My Penguin English Library Collection II

It’s so satisfying to look at the colourful and stripy spines of the Penguin English Library classics lined on my shelves that I’m always eager to add more copies to my collection. I obviously have to be interested in the story as well. I don’t buy them solely for the covers and overall design by Coralie Bickford-Smith.

Since I revealed the classics that I had in these editions almost four years ago, I bought a few more. I have now sixteen in total. Most of my latest acquisitions were written by Charles Dickens, but there are other authors amongst the seven books mentioned in this post.

 

Wuthering Heights by Emily Brontë

Despite being full of unpleasant characters, Wuthering Heights is a gripping and convincing novel, which explores obsession and revenge in a believable way. Mr Earnshaw found Heathcliff on the streets of Liverpool when he was just a boy and took him to Wuthering Heights to live with him and his children. While he was looked down on by Hindley, he grew very close to Catherine. His unhealthy fascination with her led him to seek revenge. Continue reading

‘Nineteen Eighty-Four’ by George Orwell

My rating: 5 stars

The dystopian society that George Orwell created for Nineteen Eighty-Four lays bare his extensive knowledge about totalitarian regimes, history and political philosophy. Having read it for the first time in Portuguese more than a decade ago, I cherished (re)reading it now in English and recalling why it remains a critical book. It makes absolutely and flawlessly clear how authoritarians operate by showcasing various of their techniques, while also being a prescient novel concerning the possibility of mass surveillance.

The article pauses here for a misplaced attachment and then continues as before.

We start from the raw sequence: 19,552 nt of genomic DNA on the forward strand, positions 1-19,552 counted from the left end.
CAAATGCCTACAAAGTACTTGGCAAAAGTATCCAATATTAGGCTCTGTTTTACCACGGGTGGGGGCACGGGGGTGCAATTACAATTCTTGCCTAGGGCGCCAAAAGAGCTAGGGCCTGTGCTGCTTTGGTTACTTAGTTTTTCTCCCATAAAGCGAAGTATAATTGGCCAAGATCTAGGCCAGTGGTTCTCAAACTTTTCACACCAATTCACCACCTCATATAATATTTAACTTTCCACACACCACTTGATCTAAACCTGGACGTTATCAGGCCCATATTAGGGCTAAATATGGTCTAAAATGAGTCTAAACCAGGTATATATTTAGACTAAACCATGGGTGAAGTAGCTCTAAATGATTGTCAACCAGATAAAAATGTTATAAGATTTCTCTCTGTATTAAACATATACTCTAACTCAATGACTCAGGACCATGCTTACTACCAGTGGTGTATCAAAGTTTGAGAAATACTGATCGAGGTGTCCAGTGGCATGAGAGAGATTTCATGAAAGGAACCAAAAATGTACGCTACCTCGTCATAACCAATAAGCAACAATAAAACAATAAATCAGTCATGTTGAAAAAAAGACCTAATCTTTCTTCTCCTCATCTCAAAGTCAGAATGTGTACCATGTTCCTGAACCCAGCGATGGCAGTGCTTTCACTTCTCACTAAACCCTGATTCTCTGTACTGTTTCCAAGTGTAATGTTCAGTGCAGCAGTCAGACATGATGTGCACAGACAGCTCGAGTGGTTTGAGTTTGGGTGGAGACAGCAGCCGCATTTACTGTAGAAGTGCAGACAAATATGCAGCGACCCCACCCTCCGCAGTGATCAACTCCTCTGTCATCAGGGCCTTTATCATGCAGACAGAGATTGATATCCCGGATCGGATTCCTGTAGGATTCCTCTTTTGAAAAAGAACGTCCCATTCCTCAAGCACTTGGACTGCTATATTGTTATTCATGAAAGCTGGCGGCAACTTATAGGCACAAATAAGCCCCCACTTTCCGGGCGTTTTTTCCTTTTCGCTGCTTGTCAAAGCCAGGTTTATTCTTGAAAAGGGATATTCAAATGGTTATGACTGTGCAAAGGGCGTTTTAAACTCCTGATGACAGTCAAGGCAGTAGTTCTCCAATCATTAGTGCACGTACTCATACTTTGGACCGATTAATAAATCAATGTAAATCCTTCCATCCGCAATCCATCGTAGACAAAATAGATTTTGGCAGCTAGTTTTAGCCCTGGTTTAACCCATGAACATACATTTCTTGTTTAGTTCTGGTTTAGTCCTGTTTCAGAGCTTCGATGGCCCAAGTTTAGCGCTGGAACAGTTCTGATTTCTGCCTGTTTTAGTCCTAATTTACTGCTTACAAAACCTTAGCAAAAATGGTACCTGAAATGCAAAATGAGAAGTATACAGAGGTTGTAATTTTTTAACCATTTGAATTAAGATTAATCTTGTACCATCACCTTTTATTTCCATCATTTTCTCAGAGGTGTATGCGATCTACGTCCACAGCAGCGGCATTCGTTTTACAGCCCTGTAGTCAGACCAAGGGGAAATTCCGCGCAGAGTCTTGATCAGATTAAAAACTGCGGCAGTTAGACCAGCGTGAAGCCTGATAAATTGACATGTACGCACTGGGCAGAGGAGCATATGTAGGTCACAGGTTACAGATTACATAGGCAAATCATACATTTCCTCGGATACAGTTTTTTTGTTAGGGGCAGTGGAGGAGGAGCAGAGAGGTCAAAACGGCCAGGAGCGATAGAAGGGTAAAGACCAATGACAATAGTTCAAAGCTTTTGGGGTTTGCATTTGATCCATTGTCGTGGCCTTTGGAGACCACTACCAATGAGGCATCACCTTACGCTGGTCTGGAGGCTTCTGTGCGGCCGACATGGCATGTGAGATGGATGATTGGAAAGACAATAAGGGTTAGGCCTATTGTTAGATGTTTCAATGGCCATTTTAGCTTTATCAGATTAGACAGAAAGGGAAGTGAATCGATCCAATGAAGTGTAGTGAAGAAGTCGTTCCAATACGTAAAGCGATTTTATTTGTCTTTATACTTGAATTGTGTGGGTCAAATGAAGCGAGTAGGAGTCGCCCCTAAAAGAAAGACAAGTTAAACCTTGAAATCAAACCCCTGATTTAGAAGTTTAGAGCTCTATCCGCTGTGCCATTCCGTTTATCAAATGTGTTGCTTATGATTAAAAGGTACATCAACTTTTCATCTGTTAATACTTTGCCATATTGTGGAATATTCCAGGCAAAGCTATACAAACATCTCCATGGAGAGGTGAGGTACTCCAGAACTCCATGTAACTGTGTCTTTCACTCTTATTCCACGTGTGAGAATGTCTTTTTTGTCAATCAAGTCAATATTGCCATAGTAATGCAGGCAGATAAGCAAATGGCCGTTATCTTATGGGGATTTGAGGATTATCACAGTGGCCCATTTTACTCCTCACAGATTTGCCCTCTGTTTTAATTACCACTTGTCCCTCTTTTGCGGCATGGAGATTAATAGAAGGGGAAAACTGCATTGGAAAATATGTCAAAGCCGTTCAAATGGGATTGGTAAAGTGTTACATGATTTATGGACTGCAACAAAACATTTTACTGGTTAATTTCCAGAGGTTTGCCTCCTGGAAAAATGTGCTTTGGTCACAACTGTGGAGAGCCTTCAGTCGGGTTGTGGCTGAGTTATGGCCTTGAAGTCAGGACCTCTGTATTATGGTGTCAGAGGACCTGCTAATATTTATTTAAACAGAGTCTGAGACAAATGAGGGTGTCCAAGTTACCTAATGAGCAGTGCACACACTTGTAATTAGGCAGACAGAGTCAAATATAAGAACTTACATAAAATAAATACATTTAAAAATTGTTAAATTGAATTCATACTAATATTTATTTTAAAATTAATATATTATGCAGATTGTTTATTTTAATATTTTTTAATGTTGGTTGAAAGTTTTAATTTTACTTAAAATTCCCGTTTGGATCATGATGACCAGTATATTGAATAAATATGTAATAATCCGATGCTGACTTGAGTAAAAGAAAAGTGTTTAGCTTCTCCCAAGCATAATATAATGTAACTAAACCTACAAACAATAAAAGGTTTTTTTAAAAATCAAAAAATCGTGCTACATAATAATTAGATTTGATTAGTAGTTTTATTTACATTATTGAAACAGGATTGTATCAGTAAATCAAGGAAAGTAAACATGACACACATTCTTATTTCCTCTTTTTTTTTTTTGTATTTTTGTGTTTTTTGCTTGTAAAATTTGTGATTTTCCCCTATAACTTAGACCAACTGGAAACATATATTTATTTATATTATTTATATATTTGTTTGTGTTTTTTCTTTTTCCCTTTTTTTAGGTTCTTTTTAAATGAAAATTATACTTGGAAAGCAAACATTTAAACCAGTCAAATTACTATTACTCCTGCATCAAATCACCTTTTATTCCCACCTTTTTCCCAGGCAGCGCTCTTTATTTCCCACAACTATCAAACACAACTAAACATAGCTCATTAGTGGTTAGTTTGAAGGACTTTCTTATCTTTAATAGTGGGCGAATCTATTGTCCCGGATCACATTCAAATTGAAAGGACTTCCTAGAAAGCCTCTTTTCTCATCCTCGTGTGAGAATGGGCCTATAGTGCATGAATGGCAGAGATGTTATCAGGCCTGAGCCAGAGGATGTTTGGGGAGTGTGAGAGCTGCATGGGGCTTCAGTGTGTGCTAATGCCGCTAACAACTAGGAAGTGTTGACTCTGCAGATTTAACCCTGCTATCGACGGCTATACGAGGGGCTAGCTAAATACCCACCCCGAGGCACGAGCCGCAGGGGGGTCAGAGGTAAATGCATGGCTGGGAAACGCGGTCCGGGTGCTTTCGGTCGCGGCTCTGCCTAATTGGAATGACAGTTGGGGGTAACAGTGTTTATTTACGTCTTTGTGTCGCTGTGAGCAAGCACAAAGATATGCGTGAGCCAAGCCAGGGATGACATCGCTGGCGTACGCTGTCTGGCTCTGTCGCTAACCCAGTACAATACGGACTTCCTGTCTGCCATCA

Winston, the main character, was a 39-year-old man who worked at the Ministry of Truth in London, a city part of Airstrip One, one of the most populous provinces of Oceania, which was perpetually at war with either Eurasia or Eastasia. His job was to reconstruct the past. He changed the texts of news pieces, books, posters and pamphlets so they, irrespective of what happened, continued to suit the interests of the Party, whose central face was the Big Brother, a black-haired man with a moustache.

Freedom was less than a faint memory. Houses came equipped with telescreens that could never be completely turned off. Not only did they transmit information, but they also recorded images and sounds. Through them, the Thought Police could hear and watch everything that occurred nearby. People’s only loyalty should be to the Party. Love and desire were detrimental feelings, so the only purpose of marriage was to conceive. Winston had been married for little more than a year, but his wife left him as she couldn’t become pregnant. Continue reading

Read in Translation, Want to Read the Original

As those of you who have been following my blog for a while probably already know, my first language is Portuguese. The first fiction book that I read in its entirety in English was Harry Potter and the Deathly Hallows by J.K. Rowling, because I didn’t want to wait for the translation. It was only after 2010, however, that I started reading the original versions of English books more recurrently. Nowadays, I don’t read the translations of books originally written in English anymore. Not only is it a great way to practise my English reading skills, but ordering books from the UK is also cheaper than to buy them in Portugal.